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Ducks goalie coach Peeters announces retirement @NHL

The Anaheim Ducks announced Wednesday that goalie consultant Pete Peeters, who spent 30 years in the NHL as a player and coach, will retire.

Peeters, 55, named goalie consultant with the Ducks on July 28, 2009, mentored current Ducks goaltenders Jonas Hiller and Viktor Fasth during his four-year tenure with the club.

Prior to joining Anaheim, Peeters served as the goaltending coach for the Edmonton Oilers from 2000-01 through 2008-09. He coached Dwayne Roloson when the Oilers reached the Stanley Cup Final against the Carolina Hurricanes in 2006. Peeters also spent four seasons as the goalie coach for the Winnipeg Jets and Phoenix Coyotes from 1993-97.

"Congratulations to Pete on a tremendous career, both as a player and a coach," Ducks general manager Bob Murray said in a statement. "Pete's character, competitiveness and class have made him one of the League's great people. We wish him the very best during his well-deserved retirement and thank him for his contributions to the Ducks and the NHL."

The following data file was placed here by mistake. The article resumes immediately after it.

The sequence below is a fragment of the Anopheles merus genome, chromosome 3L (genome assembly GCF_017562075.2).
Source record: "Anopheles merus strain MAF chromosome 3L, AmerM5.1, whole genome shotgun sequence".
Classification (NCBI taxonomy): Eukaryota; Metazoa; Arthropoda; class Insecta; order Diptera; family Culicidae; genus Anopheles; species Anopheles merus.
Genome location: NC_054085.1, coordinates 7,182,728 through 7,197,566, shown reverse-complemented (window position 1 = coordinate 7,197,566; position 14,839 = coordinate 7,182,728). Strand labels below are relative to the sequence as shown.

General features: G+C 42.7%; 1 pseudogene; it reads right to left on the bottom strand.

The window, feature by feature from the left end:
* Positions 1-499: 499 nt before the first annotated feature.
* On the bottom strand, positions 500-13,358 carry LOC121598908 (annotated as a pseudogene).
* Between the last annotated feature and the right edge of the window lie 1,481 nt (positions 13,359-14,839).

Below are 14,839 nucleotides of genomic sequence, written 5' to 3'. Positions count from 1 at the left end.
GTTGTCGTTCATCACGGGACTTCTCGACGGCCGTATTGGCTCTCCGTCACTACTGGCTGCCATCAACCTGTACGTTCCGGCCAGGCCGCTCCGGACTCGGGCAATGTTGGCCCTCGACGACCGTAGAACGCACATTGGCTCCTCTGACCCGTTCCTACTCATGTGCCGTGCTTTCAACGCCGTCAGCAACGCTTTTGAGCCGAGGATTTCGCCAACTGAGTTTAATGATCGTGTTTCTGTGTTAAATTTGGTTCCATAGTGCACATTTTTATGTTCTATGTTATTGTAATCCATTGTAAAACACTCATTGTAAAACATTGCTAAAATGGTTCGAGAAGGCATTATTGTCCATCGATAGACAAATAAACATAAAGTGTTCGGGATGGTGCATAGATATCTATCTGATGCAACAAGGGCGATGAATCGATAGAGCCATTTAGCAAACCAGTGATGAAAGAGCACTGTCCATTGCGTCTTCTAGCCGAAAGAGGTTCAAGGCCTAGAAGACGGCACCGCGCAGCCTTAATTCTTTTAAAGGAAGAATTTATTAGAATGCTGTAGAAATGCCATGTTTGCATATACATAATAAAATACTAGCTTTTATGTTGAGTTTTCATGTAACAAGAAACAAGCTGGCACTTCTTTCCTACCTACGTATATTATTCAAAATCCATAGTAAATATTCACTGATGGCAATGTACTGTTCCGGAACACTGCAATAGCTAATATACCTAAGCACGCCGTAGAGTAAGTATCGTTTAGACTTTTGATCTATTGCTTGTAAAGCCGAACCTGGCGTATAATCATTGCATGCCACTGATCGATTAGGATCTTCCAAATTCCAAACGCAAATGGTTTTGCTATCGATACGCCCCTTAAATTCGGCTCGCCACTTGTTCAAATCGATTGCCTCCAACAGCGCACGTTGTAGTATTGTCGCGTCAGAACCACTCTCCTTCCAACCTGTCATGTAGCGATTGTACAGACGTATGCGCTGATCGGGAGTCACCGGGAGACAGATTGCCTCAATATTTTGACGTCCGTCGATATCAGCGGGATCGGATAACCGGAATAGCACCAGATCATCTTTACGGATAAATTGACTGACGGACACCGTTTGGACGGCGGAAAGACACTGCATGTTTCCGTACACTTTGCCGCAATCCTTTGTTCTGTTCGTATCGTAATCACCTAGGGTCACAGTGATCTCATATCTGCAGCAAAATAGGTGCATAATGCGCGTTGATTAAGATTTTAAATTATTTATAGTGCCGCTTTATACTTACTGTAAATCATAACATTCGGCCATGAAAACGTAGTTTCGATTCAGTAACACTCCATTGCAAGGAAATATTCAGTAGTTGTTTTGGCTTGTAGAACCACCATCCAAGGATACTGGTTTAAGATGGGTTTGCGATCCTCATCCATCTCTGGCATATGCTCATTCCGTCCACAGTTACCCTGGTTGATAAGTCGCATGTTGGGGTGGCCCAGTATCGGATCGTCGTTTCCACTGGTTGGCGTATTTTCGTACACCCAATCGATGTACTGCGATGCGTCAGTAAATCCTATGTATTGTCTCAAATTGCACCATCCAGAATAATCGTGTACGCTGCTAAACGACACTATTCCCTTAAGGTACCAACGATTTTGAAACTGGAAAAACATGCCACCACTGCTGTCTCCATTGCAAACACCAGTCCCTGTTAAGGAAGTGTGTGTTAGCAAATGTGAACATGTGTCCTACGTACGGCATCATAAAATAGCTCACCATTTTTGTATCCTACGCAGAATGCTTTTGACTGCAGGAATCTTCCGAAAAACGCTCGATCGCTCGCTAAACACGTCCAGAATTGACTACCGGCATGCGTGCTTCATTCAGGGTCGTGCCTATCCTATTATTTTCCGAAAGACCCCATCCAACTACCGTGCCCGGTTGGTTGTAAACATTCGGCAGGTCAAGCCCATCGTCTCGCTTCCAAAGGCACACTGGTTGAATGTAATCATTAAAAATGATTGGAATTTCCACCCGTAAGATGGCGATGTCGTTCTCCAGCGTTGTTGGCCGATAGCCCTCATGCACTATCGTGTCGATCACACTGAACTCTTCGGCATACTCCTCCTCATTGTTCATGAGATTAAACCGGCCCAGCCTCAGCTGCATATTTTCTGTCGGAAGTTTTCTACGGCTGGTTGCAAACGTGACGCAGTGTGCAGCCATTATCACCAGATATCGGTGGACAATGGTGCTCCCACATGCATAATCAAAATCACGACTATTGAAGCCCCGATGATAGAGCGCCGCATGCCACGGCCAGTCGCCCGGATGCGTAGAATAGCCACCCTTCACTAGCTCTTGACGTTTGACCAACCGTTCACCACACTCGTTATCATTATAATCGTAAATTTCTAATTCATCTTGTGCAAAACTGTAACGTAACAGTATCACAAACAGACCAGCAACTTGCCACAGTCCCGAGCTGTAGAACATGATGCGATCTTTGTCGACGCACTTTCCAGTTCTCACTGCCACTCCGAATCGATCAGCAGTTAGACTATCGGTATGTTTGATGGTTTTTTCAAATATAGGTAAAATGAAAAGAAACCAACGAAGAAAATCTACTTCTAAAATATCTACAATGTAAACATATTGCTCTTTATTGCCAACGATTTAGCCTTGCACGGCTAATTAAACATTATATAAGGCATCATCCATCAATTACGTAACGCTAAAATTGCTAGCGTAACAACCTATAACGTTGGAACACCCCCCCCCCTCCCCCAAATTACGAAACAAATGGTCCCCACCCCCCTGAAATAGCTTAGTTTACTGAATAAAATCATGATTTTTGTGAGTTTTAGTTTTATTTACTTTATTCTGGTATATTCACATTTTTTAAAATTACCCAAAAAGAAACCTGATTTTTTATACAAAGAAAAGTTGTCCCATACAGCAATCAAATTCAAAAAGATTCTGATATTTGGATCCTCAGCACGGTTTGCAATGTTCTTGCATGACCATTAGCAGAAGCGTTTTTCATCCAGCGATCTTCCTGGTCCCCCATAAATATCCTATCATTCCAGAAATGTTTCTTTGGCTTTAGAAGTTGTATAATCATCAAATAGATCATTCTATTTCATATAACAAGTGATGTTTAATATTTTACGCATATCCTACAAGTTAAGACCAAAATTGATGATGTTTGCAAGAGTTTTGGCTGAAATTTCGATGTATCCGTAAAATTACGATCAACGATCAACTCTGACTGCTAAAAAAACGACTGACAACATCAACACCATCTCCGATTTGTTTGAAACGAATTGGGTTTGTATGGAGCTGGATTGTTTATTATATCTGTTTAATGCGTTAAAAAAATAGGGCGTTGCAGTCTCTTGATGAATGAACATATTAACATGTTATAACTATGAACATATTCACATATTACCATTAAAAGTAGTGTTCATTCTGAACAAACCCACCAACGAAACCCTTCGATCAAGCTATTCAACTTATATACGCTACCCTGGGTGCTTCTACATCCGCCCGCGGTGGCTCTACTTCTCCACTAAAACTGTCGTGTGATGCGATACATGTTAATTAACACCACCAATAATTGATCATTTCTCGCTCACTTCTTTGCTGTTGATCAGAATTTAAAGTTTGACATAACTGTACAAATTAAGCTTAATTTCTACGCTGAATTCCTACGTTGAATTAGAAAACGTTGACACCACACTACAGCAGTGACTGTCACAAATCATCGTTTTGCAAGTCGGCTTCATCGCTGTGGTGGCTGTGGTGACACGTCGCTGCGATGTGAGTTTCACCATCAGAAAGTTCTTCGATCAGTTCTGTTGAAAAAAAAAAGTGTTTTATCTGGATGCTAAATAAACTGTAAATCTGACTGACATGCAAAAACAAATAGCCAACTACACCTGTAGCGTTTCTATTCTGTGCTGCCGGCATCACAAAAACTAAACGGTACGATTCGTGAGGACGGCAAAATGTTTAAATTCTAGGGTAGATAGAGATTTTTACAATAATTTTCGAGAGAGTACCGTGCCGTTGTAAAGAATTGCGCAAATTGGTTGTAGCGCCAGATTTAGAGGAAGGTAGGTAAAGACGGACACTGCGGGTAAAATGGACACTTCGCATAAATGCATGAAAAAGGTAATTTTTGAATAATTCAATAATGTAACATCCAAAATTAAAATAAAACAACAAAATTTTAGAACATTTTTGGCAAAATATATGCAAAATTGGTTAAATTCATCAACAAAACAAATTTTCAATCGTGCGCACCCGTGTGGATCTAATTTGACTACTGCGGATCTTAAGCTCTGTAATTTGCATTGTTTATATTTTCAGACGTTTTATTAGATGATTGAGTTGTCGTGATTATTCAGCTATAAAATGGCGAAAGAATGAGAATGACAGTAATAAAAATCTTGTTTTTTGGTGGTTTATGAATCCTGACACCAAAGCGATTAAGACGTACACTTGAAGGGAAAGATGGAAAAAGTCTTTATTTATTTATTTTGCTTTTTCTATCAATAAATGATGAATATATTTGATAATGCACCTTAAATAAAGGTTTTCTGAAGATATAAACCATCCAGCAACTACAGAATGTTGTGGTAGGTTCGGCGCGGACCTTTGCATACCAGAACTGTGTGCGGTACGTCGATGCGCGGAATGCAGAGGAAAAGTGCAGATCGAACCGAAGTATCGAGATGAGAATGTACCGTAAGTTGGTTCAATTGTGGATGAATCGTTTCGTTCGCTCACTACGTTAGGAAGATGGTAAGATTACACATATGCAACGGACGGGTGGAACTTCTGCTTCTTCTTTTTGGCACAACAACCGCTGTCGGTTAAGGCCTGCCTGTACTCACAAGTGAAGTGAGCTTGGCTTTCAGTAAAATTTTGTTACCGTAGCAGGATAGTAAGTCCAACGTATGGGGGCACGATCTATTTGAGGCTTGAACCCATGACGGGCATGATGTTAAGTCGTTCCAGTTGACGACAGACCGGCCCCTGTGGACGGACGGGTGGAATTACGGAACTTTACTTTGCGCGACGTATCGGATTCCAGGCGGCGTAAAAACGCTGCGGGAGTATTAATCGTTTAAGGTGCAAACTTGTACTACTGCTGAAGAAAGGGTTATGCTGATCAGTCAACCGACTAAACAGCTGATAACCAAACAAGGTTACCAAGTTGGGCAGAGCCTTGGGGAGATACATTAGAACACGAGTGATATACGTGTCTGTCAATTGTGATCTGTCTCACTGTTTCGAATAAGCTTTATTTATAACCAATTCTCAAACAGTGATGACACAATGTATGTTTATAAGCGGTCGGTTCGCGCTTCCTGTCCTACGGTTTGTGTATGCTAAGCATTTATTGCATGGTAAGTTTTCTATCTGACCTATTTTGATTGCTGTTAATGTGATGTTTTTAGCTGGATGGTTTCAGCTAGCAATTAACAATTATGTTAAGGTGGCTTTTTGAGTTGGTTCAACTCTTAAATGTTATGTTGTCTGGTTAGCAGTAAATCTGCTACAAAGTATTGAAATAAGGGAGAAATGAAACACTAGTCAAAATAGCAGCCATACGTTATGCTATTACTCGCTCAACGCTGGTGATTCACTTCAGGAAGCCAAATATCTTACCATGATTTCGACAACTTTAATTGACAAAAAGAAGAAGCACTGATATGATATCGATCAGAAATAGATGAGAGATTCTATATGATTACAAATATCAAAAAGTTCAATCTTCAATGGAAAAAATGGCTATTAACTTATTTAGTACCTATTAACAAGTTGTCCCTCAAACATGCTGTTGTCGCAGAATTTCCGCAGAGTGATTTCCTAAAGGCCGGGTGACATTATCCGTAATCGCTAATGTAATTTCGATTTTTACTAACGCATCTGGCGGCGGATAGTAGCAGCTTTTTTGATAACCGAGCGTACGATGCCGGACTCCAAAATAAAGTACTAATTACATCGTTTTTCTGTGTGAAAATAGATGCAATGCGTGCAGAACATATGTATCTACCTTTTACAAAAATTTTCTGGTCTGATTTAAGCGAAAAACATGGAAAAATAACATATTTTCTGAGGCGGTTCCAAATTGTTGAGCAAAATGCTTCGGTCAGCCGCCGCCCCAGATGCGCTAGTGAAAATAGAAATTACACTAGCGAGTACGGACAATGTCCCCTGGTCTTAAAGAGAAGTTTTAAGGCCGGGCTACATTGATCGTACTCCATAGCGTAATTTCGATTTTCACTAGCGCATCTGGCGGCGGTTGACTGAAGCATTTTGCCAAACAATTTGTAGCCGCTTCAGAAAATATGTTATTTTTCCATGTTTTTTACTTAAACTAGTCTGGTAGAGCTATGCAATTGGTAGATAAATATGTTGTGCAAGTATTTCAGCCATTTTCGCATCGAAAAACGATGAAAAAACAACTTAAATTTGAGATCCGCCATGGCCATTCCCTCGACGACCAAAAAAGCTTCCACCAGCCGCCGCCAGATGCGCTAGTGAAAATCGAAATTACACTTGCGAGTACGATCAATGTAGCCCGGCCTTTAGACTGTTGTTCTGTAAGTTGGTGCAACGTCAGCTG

Peeters was selected by the Philadelphia Flyers in the eighth round (No. 135) of the 1977 NHL Draft. He made his NHL debut during the 1978-79 season. In his first full season (1979-80), Peeters finished 29-5-5 and helped lead the Flyers to a 35-game undefeated streak, the longest in NHL history. Philadelphia reached the Stanley Cup Final but dropped a six-game series to the New York Islanders.

Peeters won the Vezina Trophy as the NHL's best goalie in 1982-83 as a member of the Boston Bruins.

"I could write a small book thanking everyone who has made my career such a great experience," Peeters said. "The Ducks welcomed me into their family and made me feel a part of it from Day One. Thank you to the Samuelis, Michael Schulman and Bob Murray for giving me the opportunity to work with this great organization. I will certainly miss the people, including the coaches, players and the entire club staff. The list could go on and on."

In his 13-year career, Peeters appeared in 489 career games with Philadelphia, Boston and the Washington Capitals, recording a 246-155-51 mark with a 3.08 goals-against average. He was a four-time All-Star (1980, 1981, 1983 and 1984).

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